WELL, shiver my reminiscent
timbers and pour me some five-star recollection grog. The memory mist has
lifted and I see myself as helmsman for a Docks’ Topics column in the old
Edinburgh Evening Dispatch, tacking towards a Leith Docks-berthed,
sea-stained, British coaster with a salt-caked crew.
romance of mercantile marine life was in my thoughts as I beat towards the
bridge to interview the fine old sea dog of a captain who was glaring at
me with the mien of Captain Bligh encountering the Bounty mutineers.
"You rascal," he bellowed in a voice doubtless honed by Cape Horn gales,
"look at the deck."
I turned and saw on the newly-scrubbed planks, the
dark outlines of my footsteps (I had walked across a partially-unloaded
coal barge to board his vessel) which resembled foxtrot dance spoors in a
Victor Sylvester ballroom instruction book.
"Get off my nice, clean ship,"
ordered the captain. He regarded me as something inimical to nautical
life, like a weevil in a ship’s biscuit. I quickstepped briskly ashore.
When I go down to Leith these days to the occasional pub and the pie,
where all I ask is a tall glass and a hand to steer it by, I tend to get
the same feelings of that shipboard alienation as I view the docks’ area
continually undergoing a land change into something developer-rich,
investor-profitable but to an old Leith lover, strange, although doubtless
As the old locals, sink their pint shanties, a
modern chorus might go:
As I was a-walking down Commercial Street,
To me way
hey, down the gin neat,
A handful of yuppies I happened to meet,
boys haul, a new expense sheet.
IT WOULD melodically
acknowledge the relentless transformation of Leith Docks from an
history-rich, commercial and industrial enclave into an architectural
Xanadu and entrepreneurial Elysium.
For about a decade, the port,
which was privatised in 1992, and owned by Forth Ports, has seen docks
filled in and an upsurge of housing, hotels and seashore-chic restaurants,
as well as a casino, the former royal pleasure boat, black-hulled and
burnished Britannia, not to mention, but one must, the cavernous Ocean
Terminal shopping mall.
By Golden Fleece- chasing Jason and Midas’s
24-carat touch, there is more to come. A recently-unveiled £2 billion, ten
to 15 years’ plan of joint action by Forth Ports and the City of Edinburgh
Council includes constructing of up to 18,000 homes, new schools, shops,
bars, restaurants, a major "cultural icon" to rival Bilbao’s Guggenheim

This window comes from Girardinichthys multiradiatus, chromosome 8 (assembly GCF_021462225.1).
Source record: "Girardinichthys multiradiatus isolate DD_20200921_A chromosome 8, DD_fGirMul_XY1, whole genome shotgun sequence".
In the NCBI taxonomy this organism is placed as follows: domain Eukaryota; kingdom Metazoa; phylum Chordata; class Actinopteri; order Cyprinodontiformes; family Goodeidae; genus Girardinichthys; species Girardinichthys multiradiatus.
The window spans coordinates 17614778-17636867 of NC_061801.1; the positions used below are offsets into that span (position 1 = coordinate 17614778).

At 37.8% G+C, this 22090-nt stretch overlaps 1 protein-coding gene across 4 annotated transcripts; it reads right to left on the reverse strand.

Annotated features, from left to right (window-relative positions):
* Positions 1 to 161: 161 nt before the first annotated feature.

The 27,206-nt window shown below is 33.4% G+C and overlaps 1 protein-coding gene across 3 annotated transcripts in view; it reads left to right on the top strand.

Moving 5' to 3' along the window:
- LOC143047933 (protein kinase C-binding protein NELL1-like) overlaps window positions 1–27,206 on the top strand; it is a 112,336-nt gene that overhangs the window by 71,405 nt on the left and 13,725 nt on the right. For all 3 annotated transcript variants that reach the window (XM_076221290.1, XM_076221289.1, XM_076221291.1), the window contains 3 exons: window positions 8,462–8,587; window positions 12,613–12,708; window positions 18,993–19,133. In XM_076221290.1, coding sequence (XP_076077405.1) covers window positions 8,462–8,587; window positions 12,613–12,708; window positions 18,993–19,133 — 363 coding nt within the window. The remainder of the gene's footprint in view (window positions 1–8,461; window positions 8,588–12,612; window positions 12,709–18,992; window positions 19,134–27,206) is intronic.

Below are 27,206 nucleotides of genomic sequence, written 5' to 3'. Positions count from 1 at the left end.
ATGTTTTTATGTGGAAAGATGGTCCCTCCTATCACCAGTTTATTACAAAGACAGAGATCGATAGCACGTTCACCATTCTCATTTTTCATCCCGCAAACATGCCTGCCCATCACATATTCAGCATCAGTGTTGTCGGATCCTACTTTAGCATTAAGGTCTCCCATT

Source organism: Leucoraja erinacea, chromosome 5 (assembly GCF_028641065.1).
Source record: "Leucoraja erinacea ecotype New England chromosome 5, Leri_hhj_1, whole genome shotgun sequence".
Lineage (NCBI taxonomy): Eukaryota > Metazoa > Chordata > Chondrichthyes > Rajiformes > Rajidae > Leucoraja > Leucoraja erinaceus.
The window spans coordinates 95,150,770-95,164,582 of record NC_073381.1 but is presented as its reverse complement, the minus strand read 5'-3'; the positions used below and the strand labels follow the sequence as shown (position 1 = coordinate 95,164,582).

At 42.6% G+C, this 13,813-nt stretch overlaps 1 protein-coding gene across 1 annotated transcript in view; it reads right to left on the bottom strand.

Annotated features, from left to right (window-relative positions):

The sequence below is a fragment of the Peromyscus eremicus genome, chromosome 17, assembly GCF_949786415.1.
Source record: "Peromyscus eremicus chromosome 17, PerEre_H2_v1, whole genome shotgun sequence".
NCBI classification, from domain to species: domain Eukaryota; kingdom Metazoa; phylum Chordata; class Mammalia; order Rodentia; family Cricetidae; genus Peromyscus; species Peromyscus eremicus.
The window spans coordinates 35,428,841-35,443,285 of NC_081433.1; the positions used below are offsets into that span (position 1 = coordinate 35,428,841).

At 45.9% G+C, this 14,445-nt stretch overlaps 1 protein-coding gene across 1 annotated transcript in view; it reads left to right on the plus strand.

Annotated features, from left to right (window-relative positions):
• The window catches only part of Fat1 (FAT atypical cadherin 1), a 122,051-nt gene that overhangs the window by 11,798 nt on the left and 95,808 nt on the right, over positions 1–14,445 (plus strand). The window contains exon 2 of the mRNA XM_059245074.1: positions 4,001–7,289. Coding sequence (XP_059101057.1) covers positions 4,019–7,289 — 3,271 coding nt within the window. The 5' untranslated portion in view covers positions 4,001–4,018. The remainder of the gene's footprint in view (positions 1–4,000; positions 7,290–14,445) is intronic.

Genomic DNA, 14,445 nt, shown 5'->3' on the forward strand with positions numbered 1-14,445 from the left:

gallery, a new entertainment complex at Britannia Quay, new walk and
cycleways and - is there no faltering of this visionary gleam? - water
taxis and a park situated on an island.
All will create "a second New
Town" as unlike traditional Leith in looks and character as the Empire
State Building to a Mongolian yurt.
AND THE shipping? Oh that?
Leith will stop functioning as an industrial port within five to ten years
- freight operations are already being wound down, a termination that a
Forth Ports’ spokesman insisted to me six years ago would not happen.
Cruise liners, however, will still be accommodated. According to a company
spokesman, present road links, with no direct access to a motorway, would
not allow Leith to develop as a modern port.
So, a working port, steeped in
history - Mary, Queen of Scots landed there, the ill-fated Darien
Expedition sailed from Leith and adiposal George IV set foot on a quay -
and once significant in Scotland’s industrial landscape, is set to be
submerged in a tidal wave of entrepreneurism that tends to leave older
Leithers marvelling at the commercial cornucopia, but with a feeling of
"them and us".
As one who had often wandered around the docks - an
access denied nowadays because of security considerations - and saw ships
with far-away names from strange-sounding places and heard the hum of
maritime Leith - I have much sympathy for those who regret the passing of
this fine old port in favour of champagne commercialism.
Nevertheless, the imaginative enterprise and operational zest of Forth
Ports and partners must be admired. Leith is boomtown-on-sea with some
reclaimed land reputedly worth around £1 million an acre.
captain of commerce regarded me as a wandering weevil and shouted, "Get
off my nice, expensive development", that would take the biscuit.